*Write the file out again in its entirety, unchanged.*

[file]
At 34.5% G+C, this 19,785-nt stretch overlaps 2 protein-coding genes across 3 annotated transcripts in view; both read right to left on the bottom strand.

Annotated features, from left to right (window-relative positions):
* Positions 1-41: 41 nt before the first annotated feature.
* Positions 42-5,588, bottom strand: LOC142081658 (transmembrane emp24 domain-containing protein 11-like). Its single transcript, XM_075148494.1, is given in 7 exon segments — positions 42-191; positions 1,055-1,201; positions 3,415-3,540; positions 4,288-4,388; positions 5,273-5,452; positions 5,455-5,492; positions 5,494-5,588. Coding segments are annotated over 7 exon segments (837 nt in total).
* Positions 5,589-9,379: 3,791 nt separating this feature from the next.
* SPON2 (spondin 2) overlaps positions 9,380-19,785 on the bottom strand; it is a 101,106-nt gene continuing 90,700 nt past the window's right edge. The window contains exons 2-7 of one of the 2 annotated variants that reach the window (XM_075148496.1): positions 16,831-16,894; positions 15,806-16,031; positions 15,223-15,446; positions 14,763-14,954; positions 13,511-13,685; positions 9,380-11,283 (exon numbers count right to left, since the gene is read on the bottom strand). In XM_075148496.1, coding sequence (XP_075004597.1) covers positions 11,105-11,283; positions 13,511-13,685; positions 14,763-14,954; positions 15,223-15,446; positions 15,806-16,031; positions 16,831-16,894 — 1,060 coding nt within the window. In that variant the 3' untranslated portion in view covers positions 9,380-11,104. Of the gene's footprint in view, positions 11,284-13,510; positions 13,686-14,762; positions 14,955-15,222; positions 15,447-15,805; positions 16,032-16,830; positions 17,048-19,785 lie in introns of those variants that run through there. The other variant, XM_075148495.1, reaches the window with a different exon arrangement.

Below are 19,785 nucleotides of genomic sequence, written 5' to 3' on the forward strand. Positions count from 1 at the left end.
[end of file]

At 34.5% G+C, this 19,785-nt stretch overlaps 2 protein-coding genes across 3 annotated transcripts in view; both read right to left on the bottom strand.

Annotated features, from left to right (window-relative positions):
* Positions 1-41: 41 nt before the first annotated feature.
* Positions 42-5,588, bottom strand: LOC142081658 (transmembrane emp24 domain-containing protein 11-like). Its single transcript, XM_075148494.1, is given in 7 exon segments — positions 42-191; positions 1,055-1,201; positions 3,415-3,540; positions 4,288-4,388; positions 5,273-5,452; positions 5,455-5,492; positions 5,494-5,588. Coding segments are annotated over 7 exon segments (837 nt in total).
* Positions 5,589-9,379: 3,791 nt separating this feature from the next.
* SPON2 (spondin 2) overlaps positions 9,380-19,785 on the bottom strand; it is a 101,106-nt gene continuing 90,700 nt past the window's right edge. The window contains exons 2-7 of one of the 2 annotated variants that reach the window (XM_075148496.1): positions 16,831-16,894; positions 15,806-16,031; positions 15,223-15,446; positions 14,763-14,954; positions 13,511-13,685; positions 9,380-11,283 (exon numbers count right to left, since the gene is read on the bottom strand). In XM_075148496.1, coding sequence (XP_075004597.1) covers positions 11,105-11,283; positions 13,511-13,685; positions 14,763-14,954; positions 15,223-15,446; positions 15,806-16,031; positions 16,831-16,894 — 1,060 coding nt within the window. In that variant the 3' untranslated portion in view covers positions 9,380-11,104. Of the gene's footprint in view, positions 11,284-13,510; positions 13,686-14,762; positions 14,955-15,222; positions 15,447-15,805; positions 16,032-16,830; positions 17,048-19,785 lie in introns of those variants that run through there. The other variant, XM_075148495.1, reaches the window with a different exon arrangement.

Below are 19,785 nucleotides of genomic sequence, written 5' to 3' on the forward strand. Positions count from 1 at the left end.